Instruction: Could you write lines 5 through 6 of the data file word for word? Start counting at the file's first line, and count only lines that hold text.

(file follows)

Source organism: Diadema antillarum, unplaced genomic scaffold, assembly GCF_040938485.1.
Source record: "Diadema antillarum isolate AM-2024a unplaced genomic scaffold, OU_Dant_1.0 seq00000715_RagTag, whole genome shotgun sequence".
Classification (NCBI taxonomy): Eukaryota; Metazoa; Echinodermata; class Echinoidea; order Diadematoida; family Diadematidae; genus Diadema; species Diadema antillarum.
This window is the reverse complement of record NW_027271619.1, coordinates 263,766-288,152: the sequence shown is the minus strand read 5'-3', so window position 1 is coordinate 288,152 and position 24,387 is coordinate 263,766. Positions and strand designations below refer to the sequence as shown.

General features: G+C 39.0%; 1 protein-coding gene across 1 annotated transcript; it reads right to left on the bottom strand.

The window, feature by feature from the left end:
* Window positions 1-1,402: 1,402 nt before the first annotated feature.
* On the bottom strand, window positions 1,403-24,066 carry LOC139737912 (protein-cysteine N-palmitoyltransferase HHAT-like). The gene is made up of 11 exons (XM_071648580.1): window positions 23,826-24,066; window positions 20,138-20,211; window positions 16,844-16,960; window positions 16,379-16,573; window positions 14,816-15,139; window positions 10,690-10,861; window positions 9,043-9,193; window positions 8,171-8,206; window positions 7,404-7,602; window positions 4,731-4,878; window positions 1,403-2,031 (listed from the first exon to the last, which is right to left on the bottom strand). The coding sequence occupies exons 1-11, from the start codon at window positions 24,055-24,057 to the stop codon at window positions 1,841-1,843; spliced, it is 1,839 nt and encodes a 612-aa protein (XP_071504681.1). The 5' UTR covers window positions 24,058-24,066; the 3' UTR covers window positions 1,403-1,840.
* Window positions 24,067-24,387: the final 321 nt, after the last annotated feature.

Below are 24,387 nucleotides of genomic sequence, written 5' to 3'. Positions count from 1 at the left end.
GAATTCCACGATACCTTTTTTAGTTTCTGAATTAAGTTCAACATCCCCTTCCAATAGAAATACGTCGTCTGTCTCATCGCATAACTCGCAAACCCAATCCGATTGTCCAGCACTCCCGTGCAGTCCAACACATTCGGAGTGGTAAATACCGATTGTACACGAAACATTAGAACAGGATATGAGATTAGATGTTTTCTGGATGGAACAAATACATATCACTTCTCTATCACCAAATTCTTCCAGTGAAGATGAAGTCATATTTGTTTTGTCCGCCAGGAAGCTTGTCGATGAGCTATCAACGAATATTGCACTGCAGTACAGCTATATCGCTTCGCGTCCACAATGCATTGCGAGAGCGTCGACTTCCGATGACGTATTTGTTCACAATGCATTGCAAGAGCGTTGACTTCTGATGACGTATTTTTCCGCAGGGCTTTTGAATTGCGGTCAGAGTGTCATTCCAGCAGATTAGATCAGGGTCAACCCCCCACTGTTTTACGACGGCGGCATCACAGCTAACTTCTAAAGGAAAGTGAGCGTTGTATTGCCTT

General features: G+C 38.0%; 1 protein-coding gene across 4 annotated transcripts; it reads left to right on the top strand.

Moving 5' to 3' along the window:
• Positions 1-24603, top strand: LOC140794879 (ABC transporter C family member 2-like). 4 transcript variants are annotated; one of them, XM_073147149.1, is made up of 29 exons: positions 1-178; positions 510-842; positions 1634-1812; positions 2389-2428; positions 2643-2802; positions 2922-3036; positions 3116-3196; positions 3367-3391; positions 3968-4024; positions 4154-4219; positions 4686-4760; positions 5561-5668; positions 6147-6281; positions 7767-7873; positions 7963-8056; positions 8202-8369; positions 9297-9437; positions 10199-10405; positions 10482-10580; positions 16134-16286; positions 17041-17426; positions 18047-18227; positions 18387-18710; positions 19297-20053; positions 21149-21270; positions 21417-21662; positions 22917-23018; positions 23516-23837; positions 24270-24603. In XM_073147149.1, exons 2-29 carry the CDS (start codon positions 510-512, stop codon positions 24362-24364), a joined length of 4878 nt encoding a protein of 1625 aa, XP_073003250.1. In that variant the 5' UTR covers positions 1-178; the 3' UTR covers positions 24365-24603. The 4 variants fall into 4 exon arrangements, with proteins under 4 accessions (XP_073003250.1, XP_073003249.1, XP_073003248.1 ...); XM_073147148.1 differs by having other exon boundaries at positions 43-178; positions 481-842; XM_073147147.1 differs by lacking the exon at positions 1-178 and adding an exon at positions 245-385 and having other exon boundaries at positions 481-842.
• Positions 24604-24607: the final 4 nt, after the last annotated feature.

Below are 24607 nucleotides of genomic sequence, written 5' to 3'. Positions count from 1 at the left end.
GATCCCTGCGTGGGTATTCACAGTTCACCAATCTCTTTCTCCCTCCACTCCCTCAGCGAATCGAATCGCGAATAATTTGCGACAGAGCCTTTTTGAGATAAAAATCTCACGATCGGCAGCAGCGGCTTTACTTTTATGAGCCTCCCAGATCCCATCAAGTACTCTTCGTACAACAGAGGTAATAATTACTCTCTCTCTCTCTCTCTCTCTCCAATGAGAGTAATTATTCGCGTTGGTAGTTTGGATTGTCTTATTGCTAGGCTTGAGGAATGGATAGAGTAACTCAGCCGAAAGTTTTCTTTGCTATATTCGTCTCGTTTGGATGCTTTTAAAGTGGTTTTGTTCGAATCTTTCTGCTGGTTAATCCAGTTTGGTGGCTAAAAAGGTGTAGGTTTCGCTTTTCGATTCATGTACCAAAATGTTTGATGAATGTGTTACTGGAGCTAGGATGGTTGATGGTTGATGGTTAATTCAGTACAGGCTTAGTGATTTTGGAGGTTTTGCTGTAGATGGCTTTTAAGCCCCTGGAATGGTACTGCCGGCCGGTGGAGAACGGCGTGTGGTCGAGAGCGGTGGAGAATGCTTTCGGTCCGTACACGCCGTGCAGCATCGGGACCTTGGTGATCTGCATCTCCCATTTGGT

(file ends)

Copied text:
General features: G+C 39.0%; 1 protein-coding gene across 1 annotated transcript; it reads right to left on the bottom strand.

The window, feature by feature from the left end: